Having only a leveling game has some big advantages. Experience point rewards and penalties can be tuned a lot finer than loot rewards. How fast your gear progresses in the WoW raid endgame is to a major extent based on luck: If you happen to be the only leather-wearing caster in your raid and a lot of caster leather gear drops, you make huge progress, while somebody in the very same raid with the very same performance doesn't get the same reward. If you are in a game in which most progress is by experience points and leveling, then rewards for group effort will be a lot fairer.
There are already a lot of people playing World of Warcraft without participating in the heroic/raid endgame. The level cap is actually a major problem for these people, as the game basically ends at the level cap, and there isn't much left to do. To avoid that, a pure leveling game would have to have a lot longer leveling process. Instead of needing 2 years to reach the last raid boss of an expansion, players would need 2 years to level up to the level cap.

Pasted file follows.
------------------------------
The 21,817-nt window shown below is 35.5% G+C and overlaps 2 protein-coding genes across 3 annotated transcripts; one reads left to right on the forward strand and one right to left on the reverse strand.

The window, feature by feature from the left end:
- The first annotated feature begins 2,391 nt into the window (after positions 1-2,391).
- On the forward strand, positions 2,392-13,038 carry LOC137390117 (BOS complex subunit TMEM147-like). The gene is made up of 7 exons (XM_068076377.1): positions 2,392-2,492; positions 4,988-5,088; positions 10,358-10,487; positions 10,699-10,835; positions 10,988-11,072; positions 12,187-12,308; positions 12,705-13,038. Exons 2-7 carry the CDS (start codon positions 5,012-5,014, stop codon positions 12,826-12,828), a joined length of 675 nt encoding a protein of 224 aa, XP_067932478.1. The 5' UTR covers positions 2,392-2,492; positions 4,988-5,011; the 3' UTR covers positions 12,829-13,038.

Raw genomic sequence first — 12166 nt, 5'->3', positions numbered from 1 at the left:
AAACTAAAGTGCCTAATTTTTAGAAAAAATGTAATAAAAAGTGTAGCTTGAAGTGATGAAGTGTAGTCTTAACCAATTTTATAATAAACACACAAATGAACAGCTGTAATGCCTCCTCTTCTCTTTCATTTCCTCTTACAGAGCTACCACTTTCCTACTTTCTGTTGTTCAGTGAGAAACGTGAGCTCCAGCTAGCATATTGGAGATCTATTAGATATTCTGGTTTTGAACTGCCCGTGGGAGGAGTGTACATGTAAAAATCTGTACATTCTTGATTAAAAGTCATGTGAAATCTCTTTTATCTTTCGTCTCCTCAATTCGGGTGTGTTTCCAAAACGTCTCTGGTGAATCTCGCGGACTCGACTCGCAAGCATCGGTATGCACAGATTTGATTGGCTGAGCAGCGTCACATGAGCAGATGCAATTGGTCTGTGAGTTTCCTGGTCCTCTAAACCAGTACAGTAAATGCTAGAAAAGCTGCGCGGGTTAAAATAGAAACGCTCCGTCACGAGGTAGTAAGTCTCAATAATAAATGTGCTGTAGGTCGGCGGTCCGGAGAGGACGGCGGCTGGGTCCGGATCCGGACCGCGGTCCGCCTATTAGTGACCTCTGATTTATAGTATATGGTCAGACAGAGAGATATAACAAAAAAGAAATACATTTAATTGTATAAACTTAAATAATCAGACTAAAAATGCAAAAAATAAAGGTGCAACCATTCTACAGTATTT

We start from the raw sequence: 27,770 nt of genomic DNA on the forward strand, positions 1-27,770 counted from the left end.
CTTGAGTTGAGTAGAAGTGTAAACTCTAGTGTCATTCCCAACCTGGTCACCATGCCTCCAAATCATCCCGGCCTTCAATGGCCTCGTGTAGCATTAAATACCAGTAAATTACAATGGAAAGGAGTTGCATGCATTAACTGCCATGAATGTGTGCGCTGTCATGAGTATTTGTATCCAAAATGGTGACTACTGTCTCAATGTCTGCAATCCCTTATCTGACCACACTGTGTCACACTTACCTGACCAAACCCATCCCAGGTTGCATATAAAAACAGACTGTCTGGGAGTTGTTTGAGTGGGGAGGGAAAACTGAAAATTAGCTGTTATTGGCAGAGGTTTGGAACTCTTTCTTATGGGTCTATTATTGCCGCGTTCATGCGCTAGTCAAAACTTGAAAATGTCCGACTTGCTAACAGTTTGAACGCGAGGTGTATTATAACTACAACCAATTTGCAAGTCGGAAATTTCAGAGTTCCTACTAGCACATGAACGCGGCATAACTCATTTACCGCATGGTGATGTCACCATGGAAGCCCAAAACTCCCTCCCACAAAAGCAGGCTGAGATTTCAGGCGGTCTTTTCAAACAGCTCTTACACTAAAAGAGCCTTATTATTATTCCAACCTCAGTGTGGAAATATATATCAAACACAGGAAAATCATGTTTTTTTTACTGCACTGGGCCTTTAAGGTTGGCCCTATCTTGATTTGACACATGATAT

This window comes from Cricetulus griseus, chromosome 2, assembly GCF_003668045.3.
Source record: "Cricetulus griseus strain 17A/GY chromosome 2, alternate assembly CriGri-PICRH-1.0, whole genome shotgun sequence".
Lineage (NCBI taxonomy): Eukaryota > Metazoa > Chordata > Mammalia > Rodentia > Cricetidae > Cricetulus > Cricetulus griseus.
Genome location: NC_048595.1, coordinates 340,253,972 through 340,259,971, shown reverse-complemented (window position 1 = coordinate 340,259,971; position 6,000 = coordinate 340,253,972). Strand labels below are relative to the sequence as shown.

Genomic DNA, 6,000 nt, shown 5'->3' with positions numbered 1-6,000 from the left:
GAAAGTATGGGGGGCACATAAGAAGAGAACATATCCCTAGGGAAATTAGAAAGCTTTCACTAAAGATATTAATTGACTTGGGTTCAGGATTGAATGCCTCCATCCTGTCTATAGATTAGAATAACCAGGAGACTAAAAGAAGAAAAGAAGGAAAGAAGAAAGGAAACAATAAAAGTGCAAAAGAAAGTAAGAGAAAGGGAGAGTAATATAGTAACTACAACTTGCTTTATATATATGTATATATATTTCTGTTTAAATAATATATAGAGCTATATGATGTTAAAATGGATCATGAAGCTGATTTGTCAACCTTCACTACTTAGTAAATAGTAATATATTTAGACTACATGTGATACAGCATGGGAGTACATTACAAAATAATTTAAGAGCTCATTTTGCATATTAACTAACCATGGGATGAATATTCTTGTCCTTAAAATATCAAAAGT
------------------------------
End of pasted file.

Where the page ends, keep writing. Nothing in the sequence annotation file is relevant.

People who only ever played World of Warcraft and games produced after WoW often have problems to even imagine how leveling can be challenging. But of course the fact that leveling in WoW is so trivial is a deliberate design decision, and not inherent to all MMORPGs. A pure leveling game would work by being easy only at the lower levels, and then getting harder and harder, requiring better and better performance to advance further. But unlike the current raid endgame, a pure leveling game can tune that a lot better: A lack of performance would not mean that you get totally stuck like a guild that can't get past a certain raid boss. In a pure leveling game your performance would directly be reflected in the speed of your progress. Thus somebody playing badly would still advance, because sometimes he gets lucky and kills a mob and gains xp. But somebody playing better would advance a lot faster.